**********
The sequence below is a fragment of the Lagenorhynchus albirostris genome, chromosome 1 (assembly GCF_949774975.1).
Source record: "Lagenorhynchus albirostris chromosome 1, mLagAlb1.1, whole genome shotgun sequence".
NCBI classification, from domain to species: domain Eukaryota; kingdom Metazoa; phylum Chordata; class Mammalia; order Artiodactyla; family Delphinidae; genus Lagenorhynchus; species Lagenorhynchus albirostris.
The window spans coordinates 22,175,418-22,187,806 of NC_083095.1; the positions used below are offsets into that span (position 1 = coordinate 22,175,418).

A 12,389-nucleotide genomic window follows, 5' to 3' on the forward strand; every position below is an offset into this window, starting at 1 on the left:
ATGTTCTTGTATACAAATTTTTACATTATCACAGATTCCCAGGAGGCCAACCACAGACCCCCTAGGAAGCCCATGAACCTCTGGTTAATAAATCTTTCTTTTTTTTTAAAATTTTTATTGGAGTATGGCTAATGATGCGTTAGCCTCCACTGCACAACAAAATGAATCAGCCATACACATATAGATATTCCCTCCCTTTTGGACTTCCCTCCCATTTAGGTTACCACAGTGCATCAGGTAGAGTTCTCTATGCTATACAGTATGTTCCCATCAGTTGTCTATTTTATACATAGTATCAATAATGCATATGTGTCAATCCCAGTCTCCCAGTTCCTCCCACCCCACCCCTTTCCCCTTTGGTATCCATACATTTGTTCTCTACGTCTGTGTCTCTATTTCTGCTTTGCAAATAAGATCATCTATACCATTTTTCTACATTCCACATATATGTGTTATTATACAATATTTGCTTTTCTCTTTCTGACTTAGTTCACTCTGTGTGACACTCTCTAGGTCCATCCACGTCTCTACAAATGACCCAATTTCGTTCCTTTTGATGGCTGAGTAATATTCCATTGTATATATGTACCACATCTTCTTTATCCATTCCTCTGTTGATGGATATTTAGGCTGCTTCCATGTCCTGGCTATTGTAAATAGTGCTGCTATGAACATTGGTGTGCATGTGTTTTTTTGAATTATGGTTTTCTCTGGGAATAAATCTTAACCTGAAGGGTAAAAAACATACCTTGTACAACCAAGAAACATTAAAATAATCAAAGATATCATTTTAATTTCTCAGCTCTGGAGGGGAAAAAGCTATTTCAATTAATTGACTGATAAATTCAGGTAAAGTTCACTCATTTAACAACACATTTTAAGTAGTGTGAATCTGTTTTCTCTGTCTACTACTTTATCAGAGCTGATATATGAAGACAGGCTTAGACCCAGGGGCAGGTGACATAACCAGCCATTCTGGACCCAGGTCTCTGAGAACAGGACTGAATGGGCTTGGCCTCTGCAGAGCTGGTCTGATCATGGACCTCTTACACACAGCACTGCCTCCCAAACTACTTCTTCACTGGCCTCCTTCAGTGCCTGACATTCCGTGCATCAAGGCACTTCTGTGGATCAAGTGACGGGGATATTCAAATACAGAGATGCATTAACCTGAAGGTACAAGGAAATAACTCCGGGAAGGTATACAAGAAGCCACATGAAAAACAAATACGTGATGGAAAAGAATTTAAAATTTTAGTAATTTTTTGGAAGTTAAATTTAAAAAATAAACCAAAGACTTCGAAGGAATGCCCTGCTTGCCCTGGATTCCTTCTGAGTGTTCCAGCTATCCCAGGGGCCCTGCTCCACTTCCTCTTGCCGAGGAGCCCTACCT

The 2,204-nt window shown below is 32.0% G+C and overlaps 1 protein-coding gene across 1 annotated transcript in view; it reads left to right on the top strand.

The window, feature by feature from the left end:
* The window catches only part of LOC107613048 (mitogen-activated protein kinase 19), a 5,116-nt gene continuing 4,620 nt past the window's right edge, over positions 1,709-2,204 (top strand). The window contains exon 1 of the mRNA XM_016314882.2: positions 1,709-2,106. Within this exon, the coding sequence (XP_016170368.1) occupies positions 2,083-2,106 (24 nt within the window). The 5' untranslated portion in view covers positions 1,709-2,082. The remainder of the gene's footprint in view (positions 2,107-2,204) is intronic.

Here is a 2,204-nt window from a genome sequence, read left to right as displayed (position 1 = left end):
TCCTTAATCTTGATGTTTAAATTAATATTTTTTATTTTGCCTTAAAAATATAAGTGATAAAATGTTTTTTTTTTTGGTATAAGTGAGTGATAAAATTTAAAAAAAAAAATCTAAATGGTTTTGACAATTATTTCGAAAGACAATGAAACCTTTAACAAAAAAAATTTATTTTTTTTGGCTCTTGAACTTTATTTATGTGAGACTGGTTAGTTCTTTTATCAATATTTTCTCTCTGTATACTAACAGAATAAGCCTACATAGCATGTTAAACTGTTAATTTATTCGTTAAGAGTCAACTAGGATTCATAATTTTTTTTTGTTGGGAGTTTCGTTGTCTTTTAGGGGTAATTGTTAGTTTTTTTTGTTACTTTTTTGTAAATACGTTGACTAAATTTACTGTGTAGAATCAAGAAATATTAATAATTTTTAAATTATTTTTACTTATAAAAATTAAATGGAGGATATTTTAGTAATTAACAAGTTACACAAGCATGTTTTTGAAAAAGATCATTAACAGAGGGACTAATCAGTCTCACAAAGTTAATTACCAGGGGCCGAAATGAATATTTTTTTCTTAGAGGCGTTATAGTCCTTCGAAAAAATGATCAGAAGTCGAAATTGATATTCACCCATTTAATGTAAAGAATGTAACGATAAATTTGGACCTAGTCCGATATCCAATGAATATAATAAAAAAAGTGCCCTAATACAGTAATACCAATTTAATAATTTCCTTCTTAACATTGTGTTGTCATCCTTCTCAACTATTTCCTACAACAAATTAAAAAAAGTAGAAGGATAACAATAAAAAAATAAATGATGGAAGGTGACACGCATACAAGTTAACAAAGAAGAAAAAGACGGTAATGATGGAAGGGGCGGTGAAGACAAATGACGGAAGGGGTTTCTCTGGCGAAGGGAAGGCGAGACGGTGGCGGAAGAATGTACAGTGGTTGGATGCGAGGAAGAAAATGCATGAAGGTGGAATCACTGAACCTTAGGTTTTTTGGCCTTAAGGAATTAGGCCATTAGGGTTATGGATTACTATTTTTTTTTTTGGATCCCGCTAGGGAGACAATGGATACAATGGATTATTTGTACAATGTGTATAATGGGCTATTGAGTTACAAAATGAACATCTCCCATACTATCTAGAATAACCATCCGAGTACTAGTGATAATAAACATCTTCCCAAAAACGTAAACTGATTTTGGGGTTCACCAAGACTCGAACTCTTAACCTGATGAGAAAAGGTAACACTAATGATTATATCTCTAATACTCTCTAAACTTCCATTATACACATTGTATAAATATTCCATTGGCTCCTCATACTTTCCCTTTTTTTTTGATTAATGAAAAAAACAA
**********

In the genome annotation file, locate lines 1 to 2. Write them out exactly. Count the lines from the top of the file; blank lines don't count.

The sequence below is a fragment of the Lagenorhynchus albirostris genome, chromosome 1 (assembly GCF_949774975.1).
Source record: "Lagenorhynchus albirostris chromosome 1, mLagAlb1.1, whole genome shotgun sequence".